“Jeff will be creating for Keene State a couple of things: he’ll be doing a lot of listening sessions with current students, with prospective students, with alumni, to understand what it is that defines Keene State…that’s going to be instrumental in helping us shape who is the perfect student to be served by that, and then go after them from an enrollment strategy perspective, make sure we get to them, share the messages, get them connected with us.”
Holeman said that a major focus will be to better define the Keene State brand:
“What is Keene State to the people that we serve? To the students, to the prospective students, to the parents. So many people don’t understand what a brand is. They think a brand it’s a logo, or think it’s colors you use, or think its marketing. That’s not a brand. A brand isn’t what we say it is, it’s what they, our customers, the people we serve, it’s what they say it is.”
Senior math and secondary education major Samantha Sullivan said that KSC’s proximity to downtown Keene, autumn atmosphere, and education program made the college stand out to her.
“I really liked the downtown how it was so close to campus, it feels like campus is a part of a little downtown, it’s super cute, and I came in the fall and it’s really pretty here in the fall. Also, they’re really known for their education program and I play lacrosse here too so I came for sports as well,” Sullivan said.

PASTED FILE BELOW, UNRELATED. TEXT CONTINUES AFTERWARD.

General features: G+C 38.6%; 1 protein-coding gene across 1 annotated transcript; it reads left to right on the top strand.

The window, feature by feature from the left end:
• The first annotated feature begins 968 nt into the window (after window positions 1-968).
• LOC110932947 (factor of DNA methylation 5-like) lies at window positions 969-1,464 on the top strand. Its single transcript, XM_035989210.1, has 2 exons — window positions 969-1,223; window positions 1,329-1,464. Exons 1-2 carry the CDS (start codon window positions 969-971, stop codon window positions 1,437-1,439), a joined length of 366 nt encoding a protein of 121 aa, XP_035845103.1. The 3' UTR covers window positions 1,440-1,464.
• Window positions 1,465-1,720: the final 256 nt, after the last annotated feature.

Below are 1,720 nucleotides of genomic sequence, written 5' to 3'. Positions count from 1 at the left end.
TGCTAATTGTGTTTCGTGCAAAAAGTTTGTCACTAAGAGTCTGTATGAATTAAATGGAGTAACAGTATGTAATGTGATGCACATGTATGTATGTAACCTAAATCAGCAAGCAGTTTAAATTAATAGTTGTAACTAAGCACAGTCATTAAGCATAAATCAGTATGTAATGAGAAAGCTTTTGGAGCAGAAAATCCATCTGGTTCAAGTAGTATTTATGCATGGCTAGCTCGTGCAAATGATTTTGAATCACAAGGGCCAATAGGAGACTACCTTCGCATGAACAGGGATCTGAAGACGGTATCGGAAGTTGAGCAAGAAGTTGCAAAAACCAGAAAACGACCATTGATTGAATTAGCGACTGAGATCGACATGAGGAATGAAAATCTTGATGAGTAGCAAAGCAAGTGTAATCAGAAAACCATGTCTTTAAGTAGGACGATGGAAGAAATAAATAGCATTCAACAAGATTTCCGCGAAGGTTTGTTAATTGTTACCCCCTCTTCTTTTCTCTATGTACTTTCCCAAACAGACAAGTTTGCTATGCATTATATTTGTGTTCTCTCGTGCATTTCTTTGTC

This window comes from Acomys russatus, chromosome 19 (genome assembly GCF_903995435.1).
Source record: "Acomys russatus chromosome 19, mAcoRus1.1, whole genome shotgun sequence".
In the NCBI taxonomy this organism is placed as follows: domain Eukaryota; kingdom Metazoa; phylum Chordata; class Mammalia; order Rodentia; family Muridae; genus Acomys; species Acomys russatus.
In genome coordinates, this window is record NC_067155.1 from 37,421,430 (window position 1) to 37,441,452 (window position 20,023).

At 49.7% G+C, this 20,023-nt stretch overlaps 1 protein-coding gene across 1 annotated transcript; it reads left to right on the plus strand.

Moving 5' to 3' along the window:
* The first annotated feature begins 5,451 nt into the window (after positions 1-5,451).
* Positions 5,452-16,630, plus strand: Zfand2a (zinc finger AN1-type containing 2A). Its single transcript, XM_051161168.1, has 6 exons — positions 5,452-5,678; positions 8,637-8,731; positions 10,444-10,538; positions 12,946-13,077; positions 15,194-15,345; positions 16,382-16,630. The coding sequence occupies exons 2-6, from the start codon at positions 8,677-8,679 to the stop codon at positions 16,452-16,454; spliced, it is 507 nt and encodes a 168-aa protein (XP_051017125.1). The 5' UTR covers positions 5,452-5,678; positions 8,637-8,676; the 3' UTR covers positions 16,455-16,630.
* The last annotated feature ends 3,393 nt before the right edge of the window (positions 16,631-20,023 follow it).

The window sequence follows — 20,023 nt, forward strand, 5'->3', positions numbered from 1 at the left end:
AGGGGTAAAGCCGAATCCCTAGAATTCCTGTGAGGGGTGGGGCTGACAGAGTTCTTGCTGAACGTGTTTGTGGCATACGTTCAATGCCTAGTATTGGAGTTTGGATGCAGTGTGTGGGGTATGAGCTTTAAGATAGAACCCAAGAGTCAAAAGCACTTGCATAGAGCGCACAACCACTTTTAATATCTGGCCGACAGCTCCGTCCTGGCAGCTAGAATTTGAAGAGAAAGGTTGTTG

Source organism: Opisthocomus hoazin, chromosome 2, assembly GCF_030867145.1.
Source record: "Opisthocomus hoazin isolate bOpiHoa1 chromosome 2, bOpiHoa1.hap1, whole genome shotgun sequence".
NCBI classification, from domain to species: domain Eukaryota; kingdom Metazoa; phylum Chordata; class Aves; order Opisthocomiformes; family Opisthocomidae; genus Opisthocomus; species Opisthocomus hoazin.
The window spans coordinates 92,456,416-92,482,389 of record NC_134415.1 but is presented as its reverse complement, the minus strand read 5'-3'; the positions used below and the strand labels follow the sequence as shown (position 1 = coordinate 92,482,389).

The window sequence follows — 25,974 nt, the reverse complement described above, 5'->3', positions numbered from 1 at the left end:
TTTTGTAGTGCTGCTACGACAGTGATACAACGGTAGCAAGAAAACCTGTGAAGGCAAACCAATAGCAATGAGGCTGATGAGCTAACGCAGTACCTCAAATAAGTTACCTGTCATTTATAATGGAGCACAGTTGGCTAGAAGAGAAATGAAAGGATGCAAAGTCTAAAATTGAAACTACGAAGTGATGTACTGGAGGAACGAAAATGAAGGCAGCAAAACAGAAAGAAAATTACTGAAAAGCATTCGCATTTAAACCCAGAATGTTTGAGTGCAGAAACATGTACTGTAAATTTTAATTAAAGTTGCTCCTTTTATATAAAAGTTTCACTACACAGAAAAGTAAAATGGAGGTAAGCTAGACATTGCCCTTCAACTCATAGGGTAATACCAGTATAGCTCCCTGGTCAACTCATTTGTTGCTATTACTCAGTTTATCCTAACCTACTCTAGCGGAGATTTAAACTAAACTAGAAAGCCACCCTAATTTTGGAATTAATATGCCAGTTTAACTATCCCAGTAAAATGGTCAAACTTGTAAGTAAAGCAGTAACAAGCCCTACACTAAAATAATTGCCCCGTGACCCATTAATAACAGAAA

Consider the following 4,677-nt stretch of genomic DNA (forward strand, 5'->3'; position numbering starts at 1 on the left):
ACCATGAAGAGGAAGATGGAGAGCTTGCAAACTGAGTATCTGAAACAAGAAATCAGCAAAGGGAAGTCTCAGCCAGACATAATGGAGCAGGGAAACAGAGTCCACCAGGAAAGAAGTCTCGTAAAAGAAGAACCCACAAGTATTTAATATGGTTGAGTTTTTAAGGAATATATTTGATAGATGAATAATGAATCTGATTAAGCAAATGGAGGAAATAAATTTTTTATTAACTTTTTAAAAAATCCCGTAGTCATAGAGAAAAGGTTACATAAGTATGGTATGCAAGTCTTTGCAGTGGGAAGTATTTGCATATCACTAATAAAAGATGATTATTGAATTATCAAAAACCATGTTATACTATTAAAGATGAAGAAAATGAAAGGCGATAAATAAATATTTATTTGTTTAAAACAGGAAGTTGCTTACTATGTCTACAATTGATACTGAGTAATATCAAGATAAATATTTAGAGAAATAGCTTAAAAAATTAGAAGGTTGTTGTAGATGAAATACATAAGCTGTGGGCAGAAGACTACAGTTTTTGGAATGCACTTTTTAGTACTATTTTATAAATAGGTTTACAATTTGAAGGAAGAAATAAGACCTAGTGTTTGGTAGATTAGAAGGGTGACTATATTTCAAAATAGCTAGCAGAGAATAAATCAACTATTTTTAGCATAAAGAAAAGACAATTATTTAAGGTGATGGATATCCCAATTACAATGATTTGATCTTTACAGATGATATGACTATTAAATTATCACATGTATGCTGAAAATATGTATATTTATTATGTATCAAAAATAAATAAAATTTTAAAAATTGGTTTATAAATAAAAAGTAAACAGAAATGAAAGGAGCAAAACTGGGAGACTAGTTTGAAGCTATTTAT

Sullivan said that to help with branding, KSC could coordinate with downtown businesses to have them offer students discounts to increase awareness of all that downtown Keene has to offer, as well as taking advantage of the surrounding countryside: “If they could exploit that, yes we’re in the middle of nowhere, but that’s kind of cool because there’s a lot of things that you can do outside that can bring people in.”
Not everything about KSC’s brand is positive. The Keene Sentinel reported in an article published February 6, 2015, that former KSC President Anne Huot wrote a letter saying that the 2014 Pumpkinfest riots had damaged KSC’s reputation.
Holeman said that while the riots are indeed a part of the college’s history, it’s important to move on from the past:
“We’re going to stay focused on the future, and the current students that we have, many if not most of them were not here then, so it’s not something that they were aware of. So we will be looking at how we support the community and how we focus on getting students to volunteer and support the community, and students can be part of that festival and I think that’ll be an important way to do it.”
Holeman said that a goal for his department is to develop an enrollment strategy that not only benefits KSC and its denizens, but also to attract students from all demographic, socio-economic, and academic backgrounds:
“Very generally speaking, that’s the focus first and foremost, is to develop an enrollment strategy that allows us to strategically recruit the right mix of students. In time what we’ll do is we’ll set a specific goal, a numbered goal, that says this is the specific of how many we want to recruit to continue to allow the college to grow over time.”
“Part of what I really appreciated about Jeff when I interviewed him was that he wanted to help write the future story for Keene State. The value of a liberal arts institution, a public liberal arts institution specifically in today’s world, and he’s the right person to do it,” Treadwell said.
Holeman said that ever since he first arrived in Keene he has been receiving positive feedback and support from the greater Keene community regarding both himself with his new title and for the college itself.
“That has been very comforting to me to know that there’s such great support in the community and I really appreciate everything that I’ve been hearing from others and its a daily encounter for me, whenever I tell anyone who I am and what I do, it makes me feel like I made the right choice,” Holeman said.
Vincent Moore can be contacted at